Why Weight Loss Slows Over Time

As many of us have experienced, we can lose 6, 8 or 10 lbs within the first week of almost any weight loss plan.Ā  But as we also have experienced, weight lose will slow considerably over time, why is this?

The weight dietersā€™ lose within the first few days is composed of 70% water, 5% muscle and 25% fat.Ā  Over time the amount of water and muscle loss decreases and the proportion of fat lost increases and after about a month, an average individual will lose 75% fat and 25% muscle and water. The initial rapid loss of water is due to a fluctuation in stress hormones our body will express when it senses a sudden decrease in calorie intake.Ā  This lasts for only a few days and decreases back to normal within a week.

A pound of fat contains approximately 3,500 calories of excess calories and many individuals will slow there rate weight loss to only lose 1-2 pounds per week.Ā  Patients often feel a little frustrated or impatient with this seemingly slow rate of weight loss.Ā  I try to help them understand the enormous success of losing 2 lbs in 1 week by putting it into the perspective of how many calories this represents.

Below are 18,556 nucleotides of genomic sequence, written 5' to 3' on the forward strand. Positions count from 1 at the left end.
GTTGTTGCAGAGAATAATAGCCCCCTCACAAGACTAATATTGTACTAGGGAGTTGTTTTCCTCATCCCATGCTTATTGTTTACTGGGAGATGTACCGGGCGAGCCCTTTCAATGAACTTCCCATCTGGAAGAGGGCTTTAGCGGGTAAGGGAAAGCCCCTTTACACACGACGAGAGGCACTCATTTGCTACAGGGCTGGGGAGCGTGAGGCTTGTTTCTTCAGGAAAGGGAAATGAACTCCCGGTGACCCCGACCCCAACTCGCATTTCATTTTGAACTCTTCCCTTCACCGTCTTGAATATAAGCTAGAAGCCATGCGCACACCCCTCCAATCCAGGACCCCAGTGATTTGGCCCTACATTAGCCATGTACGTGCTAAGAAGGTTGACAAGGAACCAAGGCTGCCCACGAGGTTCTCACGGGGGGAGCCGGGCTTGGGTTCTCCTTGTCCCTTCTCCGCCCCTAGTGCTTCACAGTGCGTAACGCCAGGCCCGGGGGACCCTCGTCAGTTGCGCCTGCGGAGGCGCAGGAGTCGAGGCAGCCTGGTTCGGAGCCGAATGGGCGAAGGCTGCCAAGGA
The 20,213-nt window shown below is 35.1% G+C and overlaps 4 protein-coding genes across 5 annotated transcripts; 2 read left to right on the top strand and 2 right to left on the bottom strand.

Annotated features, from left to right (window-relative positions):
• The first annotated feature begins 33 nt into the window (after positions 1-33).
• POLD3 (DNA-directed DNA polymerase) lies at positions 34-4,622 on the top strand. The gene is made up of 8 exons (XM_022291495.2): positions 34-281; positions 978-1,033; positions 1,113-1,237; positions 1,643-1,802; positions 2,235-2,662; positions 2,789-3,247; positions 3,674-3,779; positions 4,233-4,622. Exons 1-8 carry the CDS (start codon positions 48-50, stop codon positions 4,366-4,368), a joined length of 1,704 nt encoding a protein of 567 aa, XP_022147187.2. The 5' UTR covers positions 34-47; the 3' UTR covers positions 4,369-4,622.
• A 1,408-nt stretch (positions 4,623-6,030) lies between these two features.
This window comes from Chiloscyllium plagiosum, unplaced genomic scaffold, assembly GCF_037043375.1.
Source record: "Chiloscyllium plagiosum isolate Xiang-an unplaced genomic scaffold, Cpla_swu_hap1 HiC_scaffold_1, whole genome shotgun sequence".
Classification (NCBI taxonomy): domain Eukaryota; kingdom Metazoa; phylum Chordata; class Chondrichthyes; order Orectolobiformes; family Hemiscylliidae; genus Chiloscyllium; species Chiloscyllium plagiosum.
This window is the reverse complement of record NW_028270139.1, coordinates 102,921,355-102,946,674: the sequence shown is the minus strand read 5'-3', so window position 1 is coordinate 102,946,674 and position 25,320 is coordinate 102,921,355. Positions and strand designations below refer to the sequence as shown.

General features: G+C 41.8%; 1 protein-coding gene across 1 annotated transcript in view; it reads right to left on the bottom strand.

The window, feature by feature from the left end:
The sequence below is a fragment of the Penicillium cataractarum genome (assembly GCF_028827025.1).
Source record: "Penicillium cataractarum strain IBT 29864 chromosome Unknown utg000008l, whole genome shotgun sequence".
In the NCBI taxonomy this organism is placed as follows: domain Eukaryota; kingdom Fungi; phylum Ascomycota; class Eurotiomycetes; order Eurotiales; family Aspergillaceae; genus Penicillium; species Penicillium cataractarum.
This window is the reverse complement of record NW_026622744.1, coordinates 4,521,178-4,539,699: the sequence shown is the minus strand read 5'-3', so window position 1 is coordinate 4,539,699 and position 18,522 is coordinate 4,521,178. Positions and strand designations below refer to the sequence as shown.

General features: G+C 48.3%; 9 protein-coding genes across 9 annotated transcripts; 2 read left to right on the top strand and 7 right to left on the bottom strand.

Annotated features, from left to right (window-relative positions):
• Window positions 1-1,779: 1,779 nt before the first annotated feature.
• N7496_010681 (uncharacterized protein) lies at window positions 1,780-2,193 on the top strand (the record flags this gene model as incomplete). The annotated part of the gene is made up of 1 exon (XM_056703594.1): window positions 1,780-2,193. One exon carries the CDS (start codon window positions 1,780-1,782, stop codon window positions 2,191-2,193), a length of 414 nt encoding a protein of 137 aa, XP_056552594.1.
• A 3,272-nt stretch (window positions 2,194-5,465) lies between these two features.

A 2-pound weight loss in 1 week is the equivalent of eating approximately 7,000 less calories than an individual normally would of eaten had their weight remained the same. Visualize 7,000 calories on a dinner table; that’s enough food to feed 10 people at dinner!

Thatā€™s an enormous amount of food to cut out of oneā€™s diet in only 1 week. Decreasing one’s caloric intake by that much is a tremendous success if you ask me, and it’s hard to fathom how one could cut out many more calories without hurting themselves from a nutritional standpoint.

So remember, the initial weight loss is primarily water and is followed by a necessarily slow decline in predominant fat weight.Ā  So focus on behavior changes you can sustain for that necessarily slow but important decline in your bodyā€™s fat stores.

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Patrick Nemechek, D.O.

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